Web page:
Does Heavier Weight Mean Greater Increases in Protein Synthesis

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Does Heavier Weight Mean Greater Increases in Protein Synthesis

heavier weight, protein synthesis, blade_nutrition

If heavy weights were the primary stimulus for muscle hypertrophy than Olympic weight lifters would be bigger than bodybuilders which clearly is not the case.


heavier weight, protein synthesis, blade_nutrition

Type 2B muscle fibers also have the most potential for muscle growth.

Does Heavier Weight Mean Greater Increases in Protein Synthesis

Dorian Yates was a beast in the gym.  Dorian believed in lifting massive weight for bulking up. The science of muscle hypertrophy is very complicated and it’s not as simple as lift heavier weights and a person will get bigger.  If heavy weights were the primary stimulus for muscle hypertrophy than Olympic weight lifters would be bigger than bodybuilders which clearly is not the case.

Two factors increase muscle protein synthesis, resistance exercise and of course protein from food.  Resistance exercise is an effective stimulus to improve muscle protein synthesis, and when accompanied by protein ingestion the stimulation of muscle protein synthesis is greater than either stimulus alone.  The outcome of the increased protein synthesis over time will lead to eventual hypertrophy. The million dollar question is what’s the best intensity for optimal increases in muscle protein synthesis for muscle growth.  One one side, there are bodybuilders like Dorian Yates, who believed in using maximal weight for muscle growth, this is opposed to the late bodybuilders like Serge Olivia that believed in using high reps with lots of sets with a much lower weight.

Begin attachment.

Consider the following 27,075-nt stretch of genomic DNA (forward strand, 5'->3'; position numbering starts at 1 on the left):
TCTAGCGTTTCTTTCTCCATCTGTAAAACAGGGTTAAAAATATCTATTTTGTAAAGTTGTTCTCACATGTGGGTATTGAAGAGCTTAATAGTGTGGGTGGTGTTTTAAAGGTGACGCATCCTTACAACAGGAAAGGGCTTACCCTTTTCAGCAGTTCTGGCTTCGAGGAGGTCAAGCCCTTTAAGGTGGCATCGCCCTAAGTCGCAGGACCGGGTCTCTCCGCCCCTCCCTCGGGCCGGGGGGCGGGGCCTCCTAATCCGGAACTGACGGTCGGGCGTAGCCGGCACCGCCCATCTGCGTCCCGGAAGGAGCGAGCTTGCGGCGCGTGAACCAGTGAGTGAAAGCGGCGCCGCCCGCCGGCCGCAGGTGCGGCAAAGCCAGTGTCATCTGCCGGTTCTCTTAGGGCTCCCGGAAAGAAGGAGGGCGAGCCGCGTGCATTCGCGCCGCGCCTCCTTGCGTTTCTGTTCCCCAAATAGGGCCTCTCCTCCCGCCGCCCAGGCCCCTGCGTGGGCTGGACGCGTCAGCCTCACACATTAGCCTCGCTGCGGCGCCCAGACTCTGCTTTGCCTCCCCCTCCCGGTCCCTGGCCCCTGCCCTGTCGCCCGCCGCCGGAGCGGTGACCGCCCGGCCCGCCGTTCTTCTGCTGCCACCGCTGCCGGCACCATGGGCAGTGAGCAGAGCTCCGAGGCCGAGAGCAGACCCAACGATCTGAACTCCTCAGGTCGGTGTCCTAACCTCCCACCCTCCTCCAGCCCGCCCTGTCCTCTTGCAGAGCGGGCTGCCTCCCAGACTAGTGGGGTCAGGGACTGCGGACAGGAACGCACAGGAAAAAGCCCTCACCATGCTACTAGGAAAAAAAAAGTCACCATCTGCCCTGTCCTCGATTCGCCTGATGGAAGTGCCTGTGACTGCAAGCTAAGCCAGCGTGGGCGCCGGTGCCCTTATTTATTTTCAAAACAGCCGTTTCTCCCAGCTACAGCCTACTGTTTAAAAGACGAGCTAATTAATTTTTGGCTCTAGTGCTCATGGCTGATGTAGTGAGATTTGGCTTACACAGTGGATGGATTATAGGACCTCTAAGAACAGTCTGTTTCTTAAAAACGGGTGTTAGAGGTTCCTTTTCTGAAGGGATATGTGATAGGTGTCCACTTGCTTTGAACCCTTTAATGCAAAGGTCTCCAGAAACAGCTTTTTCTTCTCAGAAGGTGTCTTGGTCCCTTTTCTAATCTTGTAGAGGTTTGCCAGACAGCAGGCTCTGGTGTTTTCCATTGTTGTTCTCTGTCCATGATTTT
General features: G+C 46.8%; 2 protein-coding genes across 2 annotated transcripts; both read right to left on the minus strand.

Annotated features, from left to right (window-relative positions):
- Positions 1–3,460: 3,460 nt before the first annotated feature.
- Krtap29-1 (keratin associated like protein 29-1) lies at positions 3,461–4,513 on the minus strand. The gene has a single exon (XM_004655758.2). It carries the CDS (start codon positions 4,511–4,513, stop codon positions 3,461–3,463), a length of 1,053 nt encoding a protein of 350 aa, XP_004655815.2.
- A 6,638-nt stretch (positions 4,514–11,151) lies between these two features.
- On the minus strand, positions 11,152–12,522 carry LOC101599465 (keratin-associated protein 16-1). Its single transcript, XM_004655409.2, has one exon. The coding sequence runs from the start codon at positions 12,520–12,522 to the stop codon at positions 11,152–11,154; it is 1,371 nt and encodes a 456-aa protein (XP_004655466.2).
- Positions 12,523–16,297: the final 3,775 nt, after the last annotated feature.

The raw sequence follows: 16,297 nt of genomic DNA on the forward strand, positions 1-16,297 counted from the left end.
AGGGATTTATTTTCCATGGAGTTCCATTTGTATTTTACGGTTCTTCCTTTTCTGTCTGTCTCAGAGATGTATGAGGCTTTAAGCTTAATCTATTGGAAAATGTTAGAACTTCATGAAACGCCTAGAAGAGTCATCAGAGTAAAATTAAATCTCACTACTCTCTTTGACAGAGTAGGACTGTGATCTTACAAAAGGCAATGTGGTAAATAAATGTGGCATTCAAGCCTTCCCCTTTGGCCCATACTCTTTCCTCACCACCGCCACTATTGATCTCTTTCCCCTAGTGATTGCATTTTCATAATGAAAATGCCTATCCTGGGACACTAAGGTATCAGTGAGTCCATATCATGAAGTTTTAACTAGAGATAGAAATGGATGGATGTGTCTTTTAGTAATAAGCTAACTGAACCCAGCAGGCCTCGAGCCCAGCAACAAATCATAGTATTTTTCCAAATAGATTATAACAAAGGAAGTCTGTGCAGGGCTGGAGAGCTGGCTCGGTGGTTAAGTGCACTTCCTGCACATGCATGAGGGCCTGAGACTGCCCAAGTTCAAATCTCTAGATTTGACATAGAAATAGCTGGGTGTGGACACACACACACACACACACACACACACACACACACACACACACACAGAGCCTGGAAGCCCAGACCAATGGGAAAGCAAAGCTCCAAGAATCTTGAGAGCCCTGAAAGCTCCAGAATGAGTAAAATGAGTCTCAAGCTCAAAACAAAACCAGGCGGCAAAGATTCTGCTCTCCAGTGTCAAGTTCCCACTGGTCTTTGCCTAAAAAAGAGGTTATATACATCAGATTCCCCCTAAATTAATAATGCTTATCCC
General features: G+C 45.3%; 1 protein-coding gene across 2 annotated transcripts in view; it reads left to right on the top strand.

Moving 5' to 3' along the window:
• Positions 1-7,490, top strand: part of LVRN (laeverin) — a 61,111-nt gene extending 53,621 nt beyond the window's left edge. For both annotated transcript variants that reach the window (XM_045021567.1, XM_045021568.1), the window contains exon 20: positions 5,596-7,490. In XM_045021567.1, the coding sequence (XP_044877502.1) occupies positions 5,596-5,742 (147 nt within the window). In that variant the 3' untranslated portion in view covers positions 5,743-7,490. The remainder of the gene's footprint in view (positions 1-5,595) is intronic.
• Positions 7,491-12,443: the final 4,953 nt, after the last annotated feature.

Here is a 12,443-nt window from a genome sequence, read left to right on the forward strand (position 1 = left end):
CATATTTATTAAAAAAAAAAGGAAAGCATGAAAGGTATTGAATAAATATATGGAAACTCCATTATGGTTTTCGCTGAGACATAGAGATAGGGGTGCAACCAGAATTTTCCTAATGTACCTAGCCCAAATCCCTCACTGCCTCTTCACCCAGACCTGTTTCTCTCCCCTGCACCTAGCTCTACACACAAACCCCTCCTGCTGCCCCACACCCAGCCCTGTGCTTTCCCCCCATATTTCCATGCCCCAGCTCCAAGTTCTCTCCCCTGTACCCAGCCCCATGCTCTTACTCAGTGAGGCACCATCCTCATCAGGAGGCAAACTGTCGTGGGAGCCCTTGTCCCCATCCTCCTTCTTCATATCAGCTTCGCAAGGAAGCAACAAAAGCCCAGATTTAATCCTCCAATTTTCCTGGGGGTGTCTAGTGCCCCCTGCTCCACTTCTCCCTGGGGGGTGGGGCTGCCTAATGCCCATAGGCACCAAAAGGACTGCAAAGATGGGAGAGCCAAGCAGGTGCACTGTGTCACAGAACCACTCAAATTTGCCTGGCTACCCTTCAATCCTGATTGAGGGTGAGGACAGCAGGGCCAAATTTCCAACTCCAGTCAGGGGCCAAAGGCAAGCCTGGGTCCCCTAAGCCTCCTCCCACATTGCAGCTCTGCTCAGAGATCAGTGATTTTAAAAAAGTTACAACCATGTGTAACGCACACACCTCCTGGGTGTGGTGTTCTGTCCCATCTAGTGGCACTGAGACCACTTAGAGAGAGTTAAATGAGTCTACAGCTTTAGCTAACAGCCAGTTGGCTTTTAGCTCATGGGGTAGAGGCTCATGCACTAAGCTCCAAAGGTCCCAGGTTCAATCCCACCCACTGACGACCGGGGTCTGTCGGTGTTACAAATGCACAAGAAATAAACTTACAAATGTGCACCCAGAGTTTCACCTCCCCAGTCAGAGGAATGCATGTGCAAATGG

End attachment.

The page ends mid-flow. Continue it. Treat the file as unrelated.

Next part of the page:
For years, bodybuilders have been told, “the only way to grow is is to use heavy weights.”  In fact, eight-time Mr. Olympia Ronnie Coleman was famous for saying, “Everyone wants to be a bodybuilder but no one wants to lift heavy ass weight!” The American College of Sports Medicine, recommends resistance exercise intensities of ∼70% – 80% of 1 repetition maximum (1RM) for 8–12 repetitions for muscle hypertrophy. Type 2 muscle fibers  (divided further into A and B) are responsible for short-duration, high-intensity activity. Type 2B fibers are built for explosive, very short-duration activity such as Olympic lifts. Type 2A fibers are designed for short-to- moderate duration, moderate-to-high intensity work, as is seen in most weight training activities.  Type 2B muscle fibers also have the most potential for muscle growth.

It’s been well established that heavier weights lead to a greater recruitment of type 2B muscle fibres at high exercise intensities may occur to stimulate a robust muscle protein synthesis response. One of the first studies back in 2009 provide support for the concept of a dose-response relationship between external work-equated exercise intensities and muscle protein synthesis.

heavier weight, protein synthesis, blade_nutrition

Muscle protein synthesis reached a plateau between intensities of ∼60– 90% of 1RM. The researchers found that going heavier than 60% of a 1-RM did not lead to further increases in muscle protein synthesis.